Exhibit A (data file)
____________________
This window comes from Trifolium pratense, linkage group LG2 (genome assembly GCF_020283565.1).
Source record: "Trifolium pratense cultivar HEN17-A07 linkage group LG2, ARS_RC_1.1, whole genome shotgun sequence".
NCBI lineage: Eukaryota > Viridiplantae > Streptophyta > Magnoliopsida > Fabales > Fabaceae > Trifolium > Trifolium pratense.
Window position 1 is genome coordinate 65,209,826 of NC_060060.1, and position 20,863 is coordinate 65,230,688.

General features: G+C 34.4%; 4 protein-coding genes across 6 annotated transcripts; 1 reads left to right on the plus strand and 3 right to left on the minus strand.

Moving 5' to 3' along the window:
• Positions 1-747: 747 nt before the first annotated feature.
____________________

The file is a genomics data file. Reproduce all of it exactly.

This window comes from Trifolium pratense, linkage group LG2 (genome assembly GCF_020283565.1).
Source record: "Trifolium pratense cultivar HEN17-A07 linkage group LG2, ARS_RC_1.1, whole genome shotgun sequence".
NCBI lineage: Eukaryota > Viridiplantae > Streptophyta > Magnoliopsida > Fabales > Fabaceae > Trifolium > Trifolium pratense.
Window position 1 is genome coordinate 65,209,826 of NC_060060.1, and position 20,863 is coordinate 65,230,688.

General features: G+C 34.4%; 4 protein-coding genes across 6 annotated transcripts; 1 reads left to right on the plus strand and 3 right to left on the minus strand.

Moving 5' to 3' along the window:
• Positions 1-747: 747 nt before the first annotated feature.